Connect with us
Byron Bay News and Weather copy
The Northern Rivers News
Mt Warning News and Weather copy
The Northern Rivers Weekly Advertising
Kyogle News
Grafton News and Events copy
The Northern Rivers Funerals
Byron Bay News and Weather copy
The Northern Rivers News
Mt Warning News and Weather copy
The Northern Rivers Weekly Advertising
Kyogle News
Grafton News and Events copy
The Northern Rivers Funerals
previous arrow
next arrow

Health News

New skin cancer campaign targets outdoor workers

Published

on

NSW-Northern-Rivers-Breaking-News
Advertisements
Alumy Creek Angus - Stud Angus Sires Tenterfield - Top of the Range Angus Genetics

New skin cancer campaign targets outdoor workers

Outdoor workers are exposed to three times more UV radiation than indoor workers, with the Cancer Institute NSW urging people to take action to reduce their skin cancer risk.

The Cancer Institute NSW’s new hard-hitting ‘Change Your Routine’ video campaign warns of the dangers of skin cancer, with supportive resources for workers and employers that model how, when
and where to protect their skin at work.

Professor Tracey O’Brien, Chief Cancer Officer for NSW and CEO of Cancer Institute NSW says you may not be able to see or feel UV, but it’s ever present, even on cool and cloudy days.

Advertisements

“It’s a misconception that UV radiation is only harmful during summer, with high UV index levels present in NSW from August to May,” Professor O’Brien said.

“Ninety-five per cent of melanoma and 99% of non-melanoma skin cancers are caused by overexposure to UV radiation from the sun and for those working in agriculture, construction, roads and our backyards, the risk of developing skin cancer is even greater.

“Fortunately, most skin cancers can be prevented if we follow the advice that has been drummed into us for decades – when outdoors, slip on protective clothing, slop on SPF 50+ sunscreen, slap on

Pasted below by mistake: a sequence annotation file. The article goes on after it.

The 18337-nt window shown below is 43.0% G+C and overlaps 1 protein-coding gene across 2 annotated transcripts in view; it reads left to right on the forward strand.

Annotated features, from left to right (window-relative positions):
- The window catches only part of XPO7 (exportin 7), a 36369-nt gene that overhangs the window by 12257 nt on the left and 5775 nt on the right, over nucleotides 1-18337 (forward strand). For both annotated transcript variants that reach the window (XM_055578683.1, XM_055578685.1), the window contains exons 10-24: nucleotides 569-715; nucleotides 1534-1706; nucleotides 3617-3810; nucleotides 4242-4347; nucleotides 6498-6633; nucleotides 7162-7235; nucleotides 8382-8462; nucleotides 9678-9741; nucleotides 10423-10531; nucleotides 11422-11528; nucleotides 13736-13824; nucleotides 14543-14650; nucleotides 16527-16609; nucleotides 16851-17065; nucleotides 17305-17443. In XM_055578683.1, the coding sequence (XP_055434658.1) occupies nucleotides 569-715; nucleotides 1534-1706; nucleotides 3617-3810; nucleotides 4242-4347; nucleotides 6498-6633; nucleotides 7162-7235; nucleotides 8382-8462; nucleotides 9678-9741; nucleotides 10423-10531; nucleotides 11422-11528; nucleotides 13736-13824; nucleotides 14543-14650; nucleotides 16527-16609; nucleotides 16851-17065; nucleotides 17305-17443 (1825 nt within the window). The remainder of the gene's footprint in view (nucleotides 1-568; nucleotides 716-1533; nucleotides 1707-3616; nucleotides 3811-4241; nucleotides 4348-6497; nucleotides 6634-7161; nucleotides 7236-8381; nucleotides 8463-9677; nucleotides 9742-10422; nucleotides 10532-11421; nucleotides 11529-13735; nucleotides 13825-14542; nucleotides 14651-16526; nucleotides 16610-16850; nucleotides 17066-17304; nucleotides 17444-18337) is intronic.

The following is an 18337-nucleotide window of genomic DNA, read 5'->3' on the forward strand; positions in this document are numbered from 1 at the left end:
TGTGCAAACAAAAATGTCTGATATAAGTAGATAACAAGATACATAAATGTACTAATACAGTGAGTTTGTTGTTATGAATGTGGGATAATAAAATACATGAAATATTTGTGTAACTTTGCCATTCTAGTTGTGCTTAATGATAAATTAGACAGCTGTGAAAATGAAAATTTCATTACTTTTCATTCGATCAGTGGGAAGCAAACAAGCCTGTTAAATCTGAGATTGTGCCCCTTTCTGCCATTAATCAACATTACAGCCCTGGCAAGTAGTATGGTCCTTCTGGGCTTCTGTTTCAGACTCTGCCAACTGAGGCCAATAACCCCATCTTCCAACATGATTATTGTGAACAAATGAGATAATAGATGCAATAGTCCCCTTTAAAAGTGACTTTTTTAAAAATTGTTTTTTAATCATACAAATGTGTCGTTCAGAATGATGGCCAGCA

a wide brimmed hat, seek shade and slide on sunglasses. It can truly save lives.”

Australia has one of the highest skin cancer rates in the world, with two out of three Australians treated for skin cancer during their lifetime. Not all skin cancers can simply be cut out, with men over 40 years of age 2.5 times more likely to die from melanoma than women of the same age.

Professor O’Brien says UV radiation is a major workplace hazard and employers have a duty of care to protect their workers.

“There are simple measures employers can take to protect their staff, like setting up shade areas using gazebos or awnings, attaching sun protection to helmets, providing employees with sunscreen
and breathable full length work wear and ensuring workers follow other sun safety measures,” Professor O’Brien said.

Construction worker Corey Jane, 29, has had 20 skin cancers removed from almost every part of his body and calls on fellow outdoor workers to make sun protection part of their daily routine.

“My attitude towards sun safety since my diagnosis has changed drastically. It’s not uncool to be the person with the big hat, the sunglasses, the long sleeve shirts, because at the end of the day, that
person has a better chance of living a longer, healthier life,” Corey said.

“This campaign will be hitting the airwaves and reaching out to workers and employers online,” Minister for Health Ryan Park said.

“The campaign will dispel myths about the risks of skin cancer as well as provide simple and practical steps for workers and their employers to take to prevent it.”

“Make checking the UV index part of your morning routine before you head to work. If its High, then cover up and protect yourself,” Minister for Work Health & Safety Sophie Cotsis said.

“It only takes a few minutes to protect yourself from the harmful UV rays and it could save you a lifetime of battling skin cancer.

“Worker health and safety isn’t just about hardhats and harnesses, it is also about sun protection and avoiding overexposure to UV on the job.”

The general rule is to protect your skin from the sun when the UV index is high, at three or above.

Daily UV index levels can be monitored at myuv.com.au. More information on the ‘Change Your Routine’ campaign is available here.

Advertisements
  • Tenterfield-The Bowlo
  • Northern Rivers Rubbish Removal

Health News

New research partnership to tackle hearing loss

Published

on

By

Hearing loss
Advertisements
Alumy Creek Angus - Stud Angus Sires Tenterfield - Top of the Range Angus Genetics

New research partnership to tackle hearing loss

 

An exciting new collaboration has been established between the Ear Science Institute Australia and the National Acoustic Laboratories (NAL), uniting Australia’s leading hearing researchers in a concerted effort to enhance treatments for the millions affected by hearing impairments.